A Sanctuary in Time

6 06 2011

Reflections on chapter 3, “Holy Time,” from Dan Allender’s book Sabbath.

Something happened to us. It happened, and we barely noticed. Something happened and we’ve lost the memory of how it was before. We catch glimpses of it when we watch things like “Human Planet” but we can’t get back what has escaped us, it seems. It happened around the time of the Industrial Revolution when we were introduced to a little thing called “the clock” and we have never been the same since.

There was a time when we lived by the setting and rising of the sun; but the clock replaced all that: “…the clock became the most transformative tool to turn humanity from an agrarian view of the rhythm of seasons and calendar to the power of precise managed and controlled time” (52).

At one time the sun, something beyond our grasp, told us when to rise and when to sleep. Nature dictated the beginning and end of our work and we didn’t resent her. But humankind found a way to exploit time; to control it. In many ways, we ruined what was meant to be a gift to us. Ruining things; it is what we do best.

We couldn’t handle that “time” was not ours to manipulate, so we found way to do so; we lengthened the day and handed the rhythm of our lives to our employers. Now time is an “unruly mess” (50) and the “faster we move the less human we become” (54) and this pace, this speed has become a drug that keeps us from seeing our “empty, dull, time-addicted lives” (54); never stopping, never really looking. The thing we sought to control, however, turned on us and now controls us.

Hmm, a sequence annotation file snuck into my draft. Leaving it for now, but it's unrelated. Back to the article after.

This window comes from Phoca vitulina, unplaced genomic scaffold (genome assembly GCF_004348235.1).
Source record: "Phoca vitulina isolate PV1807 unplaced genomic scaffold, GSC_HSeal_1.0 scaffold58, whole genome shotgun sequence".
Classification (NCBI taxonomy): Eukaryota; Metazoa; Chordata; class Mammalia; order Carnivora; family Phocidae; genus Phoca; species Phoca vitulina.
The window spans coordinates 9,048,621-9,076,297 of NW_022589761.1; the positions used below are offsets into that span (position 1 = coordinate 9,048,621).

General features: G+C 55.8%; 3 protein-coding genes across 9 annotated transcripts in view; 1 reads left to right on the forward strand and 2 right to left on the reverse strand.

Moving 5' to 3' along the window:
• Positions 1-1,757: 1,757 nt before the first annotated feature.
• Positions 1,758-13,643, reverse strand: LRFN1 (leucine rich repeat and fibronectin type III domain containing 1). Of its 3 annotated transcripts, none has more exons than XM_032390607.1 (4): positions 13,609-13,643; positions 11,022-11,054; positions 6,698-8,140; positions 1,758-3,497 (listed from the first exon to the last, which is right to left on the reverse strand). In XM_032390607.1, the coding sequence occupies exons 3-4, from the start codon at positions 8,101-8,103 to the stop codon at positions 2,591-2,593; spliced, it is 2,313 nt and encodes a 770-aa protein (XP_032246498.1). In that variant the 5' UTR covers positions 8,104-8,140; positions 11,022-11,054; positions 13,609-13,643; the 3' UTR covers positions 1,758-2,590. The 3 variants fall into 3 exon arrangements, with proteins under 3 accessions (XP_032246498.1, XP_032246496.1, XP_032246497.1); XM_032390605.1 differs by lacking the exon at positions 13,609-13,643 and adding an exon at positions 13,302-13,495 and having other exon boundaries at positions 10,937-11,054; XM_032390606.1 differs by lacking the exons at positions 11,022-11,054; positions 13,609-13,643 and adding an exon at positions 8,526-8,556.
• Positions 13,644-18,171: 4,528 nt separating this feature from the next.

The harder you work, the longer and the more intense your hours, the more pressure you experience, the more intense is the drive to repair, console, restore, and find periodic escape through consumerism (Madeline Bunting, 54)

Allender writes, “We will not be able to imagine how we are to live in time differently until we stand back and discover how we currently live in it” (49). But hardly anyone stops; hardly anyone resists what we have become.

I found this interesting. Abraham Heschel compares space (meaning the actual space we live in) and time:

Space is exposed to our will; we may shape and change the things in space as we please. Time, however, is beyond our reach, beyond our power.

So what do we do? We pour our efforts into our space. In many ways, we live for our space: decorating it, cleaning it, managing it, moving it, worrying over it, guarding it…

The assumption is that time is fleeting and we have to take hold if it; space – that is, the material world around us – is what seems permanent and real. Our perspective is upside down. Time is sure and solid, and we have no control over it (51).

Space, and all the things we stuff into it, will vanish; but time goes on and on, beyond this one experience of it on earth.

God created the Sabbath for us to help us understand something. Sabbath calls us to step out of our space and see how, where and why we are living. Sabbath wants to help us understand time: “Time can only be honored as a gift…time was created for our delight” (54). Time is simply to be “breathed like air” (51). Time is just one more thing that was created for us, by a God who loves us and wants to live with us in this time and to look forward to the time that is coming.